A few months ago, I wrote about how one might end up with a Message #1701 error when attempting to execute an ALTER TABLE…ALTER COLUMN statement. You can refer the original post here. Vishal Gajjar (blog) recently wrote about the Table Designer component of SSMS. In his post, he draws attention to the fact that altering the data-type of a column causes the Table Designer to re-create the entire table, which is one of the solutions to this problem.
However, the table designer while useful in this case, may not be that useful always. As I try to build my case through the post, do let me know whether the conclusions I derive sound as logical to you as they do to me.
Assume that we have the following setup:
CREATE DATABASE foo GO USE foo GO CREATE TABLE MyTbl (MyName CHAR(4030)) GO INSERT INTO MyTbl SELECT REPLICATE('a',4030) GO
Let us assume that we need to modify the structure of our table:
ALTER TABLE MyTbl ALTER COLUMN MyName CHAR(4031) GO
The result of this would be a Message #1701 error:
Msg 1701, Level 16, State 1, Line 2
Creating or altering table ‘MyTbl’ failed because the minimum row size would be 8068, including 7 bytes of internal overhead. This exceeds the maximum allowable table row size of 8060 bytes.
The Root Cause
The root cause of the error was that the maximum allowed row size in Microsoft SQL Server is 8060 bytes (calculations presented in the original post here).
The ALTER TABLE statement attempts to expand the column “in-place”, i.e. it copies the data over to a new column with the new length specifications on the same row, making the row total now 8061 bytes, which is more than the 8060 maximum – resulting in the error seen.
The Solution – SSMS Table Designer
Besides modifying the storage to have smaller, more granular tables,the only solution I see is to apply the change in the following sequence:
- Create a new table with the new specifications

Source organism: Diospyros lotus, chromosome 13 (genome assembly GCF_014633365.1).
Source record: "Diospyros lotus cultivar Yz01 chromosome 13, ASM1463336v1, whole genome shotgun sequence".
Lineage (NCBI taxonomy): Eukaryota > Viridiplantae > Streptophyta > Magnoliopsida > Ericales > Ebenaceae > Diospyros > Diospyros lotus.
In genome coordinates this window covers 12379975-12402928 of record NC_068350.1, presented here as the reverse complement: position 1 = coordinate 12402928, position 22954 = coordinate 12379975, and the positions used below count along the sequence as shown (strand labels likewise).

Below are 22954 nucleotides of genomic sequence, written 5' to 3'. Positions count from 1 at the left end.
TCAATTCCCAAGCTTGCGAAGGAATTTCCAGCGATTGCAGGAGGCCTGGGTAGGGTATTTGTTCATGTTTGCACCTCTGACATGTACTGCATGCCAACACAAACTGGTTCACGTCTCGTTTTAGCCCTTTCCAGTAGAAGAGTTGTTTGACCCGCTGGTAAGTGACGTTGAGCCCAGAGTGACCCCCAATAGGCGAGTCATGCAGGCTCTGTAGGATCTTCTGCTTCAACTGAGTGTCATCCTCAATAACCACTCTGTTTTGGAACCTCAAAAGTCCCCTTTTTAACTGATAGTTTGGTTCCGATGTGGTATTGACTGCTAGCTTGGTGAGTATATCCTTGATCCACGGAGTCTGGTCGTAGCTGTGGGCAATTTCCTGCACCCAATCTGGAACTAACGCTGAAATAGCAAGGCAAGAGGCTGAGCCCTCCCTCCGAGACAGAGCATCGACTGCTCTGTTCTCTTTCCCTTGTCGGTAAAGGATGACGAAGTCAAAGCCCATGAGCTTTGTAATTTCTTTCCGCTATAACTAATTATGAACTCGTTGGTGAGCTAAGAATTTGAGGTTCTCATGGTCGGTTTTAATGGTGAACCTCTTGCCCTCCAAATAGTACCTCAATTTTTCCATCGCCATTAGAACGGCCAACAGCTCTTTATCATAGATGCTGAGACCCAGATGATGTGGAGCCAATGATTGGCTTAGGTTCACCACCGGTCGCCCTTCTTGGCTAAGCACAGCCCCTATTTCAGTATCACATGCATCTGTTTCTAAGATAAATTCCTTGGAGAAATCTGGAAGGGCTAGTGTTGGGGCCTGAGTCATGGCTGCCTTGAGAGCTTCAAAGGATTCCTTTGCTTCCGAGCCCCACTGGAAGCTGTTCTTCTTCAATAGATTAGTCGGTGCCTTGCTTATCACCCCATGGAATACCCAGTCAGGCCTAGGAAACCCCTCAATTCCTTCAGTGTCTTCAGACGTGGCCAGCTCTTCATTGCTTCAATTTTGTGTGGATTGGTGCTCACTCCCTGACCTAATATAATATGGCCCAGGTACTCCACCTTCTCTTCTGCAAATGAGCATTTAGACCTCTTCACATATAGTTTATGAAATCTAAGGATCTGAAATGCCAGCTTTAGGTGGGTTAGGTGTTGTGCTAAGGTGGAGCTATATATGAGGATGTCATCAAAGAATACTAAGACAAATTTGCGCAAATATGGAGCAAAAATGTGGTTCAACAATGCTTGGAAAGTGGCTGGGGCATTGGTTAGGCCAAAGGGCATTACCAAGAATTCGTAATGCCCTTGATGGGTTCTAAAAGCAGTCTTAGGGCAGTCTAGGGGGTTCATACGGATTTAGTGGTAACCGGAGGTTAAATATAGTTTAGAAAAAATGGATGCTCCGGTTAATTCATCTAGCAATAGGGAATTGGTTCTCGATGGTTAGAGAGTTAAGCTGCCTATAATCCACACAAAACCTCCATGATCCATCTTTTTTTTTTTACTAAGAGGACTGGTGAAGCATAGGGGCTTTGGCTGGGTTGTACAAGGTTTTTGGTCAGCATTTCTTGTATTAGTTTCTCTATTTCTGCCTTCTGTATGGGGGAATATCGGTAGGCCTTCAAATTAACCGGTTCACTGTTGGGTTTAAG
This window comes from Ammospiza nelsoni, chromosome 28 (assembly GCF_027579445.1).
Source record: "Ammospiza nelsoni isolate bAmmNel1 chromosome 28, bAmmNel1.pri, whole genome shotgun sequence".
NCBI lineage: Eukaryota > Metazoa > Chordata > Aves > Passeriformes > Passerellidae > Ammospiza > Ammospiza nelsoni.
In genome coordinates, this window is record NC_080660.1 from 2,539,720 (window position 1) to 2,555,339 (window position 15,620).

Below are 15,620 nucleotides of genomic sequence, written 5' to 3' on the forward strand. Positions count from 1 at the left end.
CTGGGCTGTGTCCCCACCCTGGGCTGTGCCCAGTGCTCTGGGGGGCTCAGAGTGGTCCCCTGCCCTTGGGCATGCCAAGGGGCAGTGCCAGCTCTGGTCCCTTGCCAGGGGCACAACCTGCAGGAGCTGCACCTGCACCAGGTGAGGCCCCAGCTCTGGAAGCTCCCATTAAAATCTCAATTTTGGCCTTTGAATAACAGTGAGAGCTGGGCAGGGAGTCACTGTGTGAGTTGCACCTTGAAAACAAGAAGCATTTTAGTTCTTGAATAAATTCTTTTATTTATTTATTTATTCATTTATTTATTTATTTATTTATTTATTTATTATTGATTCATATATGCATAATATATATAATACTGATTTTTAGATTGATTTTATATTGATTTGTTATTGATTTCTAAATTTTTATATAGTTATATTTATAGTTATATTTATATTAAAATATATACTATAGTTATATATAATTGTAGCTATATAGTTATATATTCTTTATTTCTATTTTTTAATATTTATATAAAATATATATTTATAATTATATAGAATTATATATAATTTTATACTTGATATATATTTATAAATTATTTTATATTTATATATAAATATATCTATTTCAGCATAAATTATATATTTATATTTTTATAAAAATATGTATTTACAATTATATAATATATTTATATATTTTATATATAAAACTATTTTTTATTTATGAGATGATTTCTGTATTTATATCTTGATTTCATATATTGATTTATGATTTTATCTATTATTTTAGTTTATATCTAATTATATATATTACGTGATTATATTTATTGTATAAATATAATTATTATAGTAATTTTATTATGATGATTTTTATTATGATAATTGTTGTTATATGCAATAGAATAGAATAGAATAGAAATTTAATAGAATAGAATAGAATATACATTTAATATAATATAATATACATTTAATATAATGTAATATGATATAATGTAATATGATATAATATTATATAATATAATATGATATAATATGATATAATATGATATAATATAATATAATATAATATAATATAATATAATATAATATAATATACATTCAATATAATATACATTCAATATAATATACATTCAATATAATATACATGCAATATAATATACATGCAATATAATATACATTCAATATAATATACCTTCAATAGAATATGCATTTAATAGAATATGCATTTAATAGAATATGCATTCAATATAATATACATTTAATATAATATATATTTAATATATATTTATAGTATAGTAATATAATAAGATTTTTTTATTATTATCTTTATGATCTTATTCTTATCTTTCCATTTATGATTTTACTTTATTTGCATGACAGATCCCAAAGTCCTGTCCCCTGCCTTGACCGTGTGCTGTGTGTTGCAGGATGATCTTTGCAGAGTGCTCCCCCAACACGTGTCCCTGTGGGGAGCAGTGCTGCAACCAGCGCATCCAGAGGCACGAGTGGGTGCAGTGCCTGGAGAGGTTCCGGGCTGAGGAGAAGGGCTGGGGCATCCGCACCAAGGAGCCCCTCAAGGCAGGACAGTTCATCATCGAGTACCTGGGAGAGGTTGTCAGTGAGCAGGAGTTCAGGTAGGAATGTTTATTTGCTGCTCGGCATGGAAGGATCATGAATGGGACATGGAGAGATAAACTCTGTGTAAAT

- Copy all the data over from the existing table to the new table
- Drop the old table and rename the newly created table
Let’s see how the table designer can help us overcome the issue at hand with the row size increasing the 8060-byte limit.
For those interested, the scripted output of SSMS is as under, with descriptive comments added by me as required to demonstrate the essentials.
/* To prevent any potential data loss issues, you should review this script in detail before running it outside the context of the database designer.*/ BEGIN TRANSACTION SET QUOTED_IDENTIFIER ON SET ARITHABORT ON SET NUMERIC_ROUNDABORT OFF SET CONCAT_NULL_YIELDS_NULL ON SET ANSI_NULLS ON SET ANSI_PADDING ON SET ANSI_WARNINGS ON COMMIT BEGIN TRANSACTION GO ---Nakul - Step 01: Creating the new table CREATE TABLE dbo.Tmp_MyTbl ( MyName char(4031) NULL ) ON [PRIMARY] GO ALTER TABLE dbo.Tmp_MyTbl SET (LOCK_ESCALATION = TABLE) GO ---Nakul - Step 02: Pump data from old table to new table IF EXISTS(SELECT * FROM dbo.MyTbl) EXEC('INSERT INTO dbo.Tmp_MyTbl (MyName) SELECT MyName FROM dbo.MyTbl WITH (HOLDLOCK TABLOCKX)') GO ---Nakul - Step 03: Drop the old table and rename the new table DROP TABLE dbo.MyTbl GO EXECUTE sp_rename N'dbo.Tmp_MyTbl', N'MyTbl', 'OBJECT' GO COMMIT
As we just saw, dropping and recreating tables is the standard scripting mechanism used by the Table Designer. While it does make our life easy, the fact remains that:
- The Table Designer method is performance intensive
- Assume that we are trying to change the size of a character based column in a table that has a million or more rows
- When using the table designer, we might end up waiting for what would look like infinity, with I/O shooting through the roof and at the end, we would have a bloated transaction log
The bottom line is: If efficient DDL can be written to make the changes required, avoid using the Table Designers as far as possible.
There is no denying that the designer is supposed to make life simpler, and that’s where I would share my philosophy around these. I use the designers as a stepping stone using the scripts generated as a base, and then trying to improve upon them. After practicing this a couple of times, I was able to churn out pretty decent, standardized DDL without using the designer at all.
Microsoft SQL Server comes with a set of some pretty good designers (Table & Query designer to name a few) which are useful productivity enhancers under most conditions, but might end up causing issues in other cases. Use them with caution.
Until we meet next time,
Be courteous. Drive responsibly.